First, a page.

Erica promptly confesses: her husband Tony dumped her, so she was throwing him out. “Imagine him,” she says “dumping me”; could you maybe work on that grieving widow act a little harder? Fung suggests maybe she pulled the trigger on the deceased, but she’s having none of that: “Married people argue, that’s what they do!” she says to Gibbs, clearly sensing she’s the bad marriage expert here. But Gibbs is more interested in slipping in a question about pets. “We don’t have a dog,” Erica says dismissively – but then how to explain the dog bed found at the scene?

Gibbs is right to be suspicious: we know from last episode the dog bed was how Erica’s dodgy cousin Ivan (Brad McMurray) handed over the gun he sold to Tony. But as they leave Fung is more worried about whether he did a good job as a bad cop. “Oh God,” says Gibbs,” you’re not one of these needy millennial types that needs constant pats on the back?” It’s a nice twist, as Fung really stood out in bad cop mode and it seemed like this was going to be the big moment where the two connected on a professional level. But Fung was just playing at being a bad cop: Gibbs is the real deal.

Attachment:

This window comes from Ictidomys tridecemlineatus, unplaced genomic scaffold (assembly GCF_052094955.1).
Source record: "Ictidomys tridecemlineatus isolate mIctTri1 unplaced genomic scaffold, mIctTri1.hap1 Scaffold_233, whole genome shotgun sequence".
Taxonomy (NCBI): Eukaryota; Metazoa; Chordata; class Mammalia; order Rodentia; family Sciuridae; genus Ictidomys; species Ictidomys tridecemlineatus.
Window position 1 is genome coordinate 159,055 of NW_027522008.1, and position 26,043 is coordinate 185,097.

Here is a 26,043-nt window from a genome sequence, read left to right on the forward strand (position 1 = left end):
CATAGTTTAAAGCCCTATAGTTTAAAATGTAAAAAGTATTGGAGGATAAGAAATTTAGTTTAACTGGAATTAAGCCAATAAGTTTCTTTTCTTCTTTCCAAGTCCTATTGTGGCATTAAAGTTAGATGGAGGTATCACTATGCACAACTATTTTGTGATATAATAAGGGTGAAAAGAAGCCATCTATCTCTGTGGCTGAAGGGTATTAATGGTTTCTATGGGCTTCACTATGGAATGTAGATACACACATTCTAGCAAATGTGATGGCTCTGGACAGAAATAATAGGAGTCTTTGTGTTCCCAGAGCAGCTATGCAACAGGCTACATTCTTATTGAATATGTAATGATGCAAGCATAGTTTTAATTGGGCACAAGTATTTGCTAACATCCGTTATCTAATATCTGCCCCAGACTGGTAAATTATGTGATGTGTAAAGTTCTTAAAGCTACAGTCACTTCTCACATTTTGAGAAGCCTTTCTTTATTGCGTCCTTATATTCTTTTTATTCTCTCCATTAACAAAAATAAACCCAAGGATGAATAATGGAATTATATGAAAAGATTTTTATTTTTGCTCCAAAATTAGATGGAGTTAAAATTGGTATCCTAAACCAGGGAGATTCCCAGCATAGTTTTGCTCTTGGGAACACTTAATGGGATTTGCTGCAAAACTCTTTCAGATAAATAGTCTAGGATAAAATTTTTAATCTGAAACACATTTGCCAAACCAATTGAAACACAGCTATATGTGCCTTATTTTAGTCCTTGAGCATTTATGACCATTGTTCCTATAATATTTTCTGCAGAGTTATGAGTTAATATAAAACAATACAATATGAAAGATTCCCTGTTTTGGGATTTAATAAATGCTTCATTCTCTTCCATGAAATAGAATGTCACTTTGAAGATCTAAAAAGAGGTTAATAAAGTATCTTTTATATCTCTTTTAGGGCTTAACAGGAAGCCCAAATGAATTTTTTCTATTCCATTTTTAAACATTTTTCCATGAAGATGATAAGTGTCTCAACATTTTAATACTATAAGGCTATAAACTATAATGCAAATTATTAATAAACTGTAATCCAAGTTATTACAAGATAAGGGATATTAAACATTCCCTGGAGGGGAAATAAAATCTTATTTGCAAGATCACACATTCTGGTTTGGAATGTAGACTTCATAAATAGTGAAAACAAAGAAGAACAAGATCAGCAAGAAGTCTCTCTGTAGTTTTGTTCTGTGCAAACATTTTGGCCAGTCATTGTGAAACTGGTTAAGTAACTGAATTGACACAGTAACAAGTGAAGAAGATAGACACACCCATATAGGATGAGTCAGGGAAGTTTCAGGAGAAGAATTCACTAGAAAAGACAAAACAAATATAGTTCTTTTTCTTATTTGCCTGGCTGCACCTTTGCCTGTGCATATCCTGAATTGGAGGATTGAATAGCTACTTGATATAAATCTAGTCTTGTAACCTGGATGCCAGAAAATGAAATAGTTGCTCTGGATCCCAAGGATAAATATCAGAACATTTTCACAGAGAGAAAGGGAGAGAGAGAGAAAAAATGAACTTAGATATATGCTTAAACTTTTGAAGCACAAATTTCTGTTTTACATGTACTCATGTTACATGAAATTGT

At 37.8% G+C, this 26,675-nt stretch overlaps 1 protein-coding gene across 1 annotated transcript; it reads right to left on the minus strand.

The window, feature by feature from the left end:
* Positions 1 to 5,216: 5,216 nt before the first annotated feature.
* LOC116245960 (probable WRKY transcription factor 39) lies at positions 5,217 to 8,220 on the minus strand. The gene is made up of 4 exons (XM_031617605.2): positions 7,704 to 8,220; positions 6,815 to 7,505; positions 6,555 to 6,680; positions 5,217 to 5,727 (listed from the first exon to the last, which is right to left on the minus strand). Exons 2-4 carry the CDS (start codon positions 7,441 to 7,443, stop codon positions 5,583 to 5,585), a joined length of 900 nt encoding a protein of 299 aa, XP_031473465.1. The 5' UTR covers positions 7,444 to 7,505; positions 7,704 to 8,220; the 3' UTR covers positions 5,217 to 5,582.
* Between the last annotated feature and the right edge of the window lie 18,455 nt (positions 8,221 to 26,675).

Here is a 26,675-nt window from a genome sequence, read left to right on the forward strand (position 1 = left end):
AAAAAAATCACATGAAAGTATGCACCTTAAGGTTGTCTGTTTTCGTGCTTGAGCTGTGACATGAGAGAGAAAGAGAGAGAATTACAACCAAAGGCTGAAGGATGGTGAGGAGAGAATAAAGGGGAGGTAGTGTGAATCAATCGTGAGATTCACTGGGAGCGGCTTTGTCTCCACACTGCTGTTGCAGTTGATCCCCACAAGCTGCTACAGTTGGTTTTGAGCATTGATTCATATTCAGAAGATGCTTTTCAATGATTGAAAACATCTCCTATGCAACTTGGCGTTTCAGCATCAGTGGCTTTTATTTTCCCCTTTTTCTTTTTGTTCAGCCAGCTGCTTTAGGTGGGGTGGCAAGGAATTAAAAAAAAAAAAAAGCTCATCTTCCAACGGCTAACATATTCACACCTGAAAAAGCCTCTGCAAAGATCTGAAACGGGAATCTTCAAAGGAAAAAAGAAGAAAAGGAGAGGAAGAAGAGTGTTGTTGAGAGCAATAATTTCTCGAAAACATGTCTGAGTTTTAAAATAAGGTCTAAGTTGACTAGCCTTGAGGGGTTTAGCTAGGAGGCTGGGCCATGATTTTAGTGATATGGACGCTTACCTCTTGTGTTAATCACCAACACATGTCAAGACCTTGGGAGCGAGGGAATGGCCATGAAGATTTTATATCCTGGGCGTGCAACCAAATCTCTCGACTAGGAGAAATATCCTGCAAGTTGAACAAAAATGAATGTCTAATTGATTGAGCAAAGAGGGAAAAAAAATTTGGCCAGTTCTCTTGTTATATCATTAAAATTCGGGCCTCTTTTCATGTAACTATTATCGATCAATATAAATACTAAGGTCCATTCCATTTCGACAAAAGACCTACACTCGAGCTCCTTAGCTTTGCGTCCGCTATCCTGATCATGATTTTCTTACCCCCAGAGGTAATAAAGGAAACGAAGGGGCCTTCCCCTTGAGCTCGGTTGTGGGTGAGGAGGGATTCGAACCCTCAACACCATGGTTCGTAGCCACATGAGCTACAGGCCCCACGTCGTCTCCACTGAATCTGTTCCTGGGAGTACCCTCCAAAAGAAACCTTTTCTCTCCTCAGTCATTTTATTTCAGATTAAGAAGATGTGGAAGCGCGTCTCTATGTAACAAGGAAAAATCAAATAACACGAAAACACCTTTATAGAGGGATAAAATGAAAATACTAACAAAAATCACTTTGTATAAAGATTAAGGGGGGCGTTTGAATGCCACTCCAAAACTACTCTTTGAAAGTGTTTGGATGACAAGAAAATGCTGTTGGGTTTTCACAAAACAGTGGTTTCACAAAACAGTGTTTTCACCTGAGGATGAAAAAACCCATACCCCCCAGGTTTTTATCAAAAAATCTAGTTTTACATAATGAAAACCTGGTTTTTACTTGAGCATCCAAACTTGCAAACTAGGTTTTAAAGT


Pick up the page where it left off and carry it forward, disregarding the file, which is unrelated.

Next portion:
Across town the share house team are searching the streets for Bo-Lin, with zero luck. These scenes highlight just how hard it is to find someone who doesn’t have a support system: without family, friends and a job, it’s very easy to disappear off the face of the earth. Now all these guys can do is roam the streets hoping to stumble across her. Instead, Mary finds Emily, who Bo-Lin owed money to. “You must be worried,” she sneers, “who’s going to do your dirty work now?” Bo-Lin was doing Mary’s dirty work?

With no hard evidence against him Mani is about to walk, and Gibbs – who’s been raked over the coals by her ex-husband’s new partner and police pen-pusher Penny (Annie Maynard) for spending money on a dog bed search– is fine with that. Surprisingly though, Mani isn’t. In fact, he’s so desperate to stay in custody he’s hired the one lawyer who can’t get him off: his second year legal student flatmate Eduardo.

Even the cops are flummoxed by this, but they have bigger fish to fry in the form of Ivan, who they’ve figured out is exactly the kind of person who might have sold a gun to Tony. Sure, the front of his shop looks like your average crummy pet shop, but when they go around the back who do they find but…

Erica! She’s helping Ivan load a suspicious trunk into the back of his ute, though most of her help comes in the form of handy advice like “Use ya knees, you’ll put your back out”. Remember, always watch out for back strain, even when trying to dispose of illegal firearms.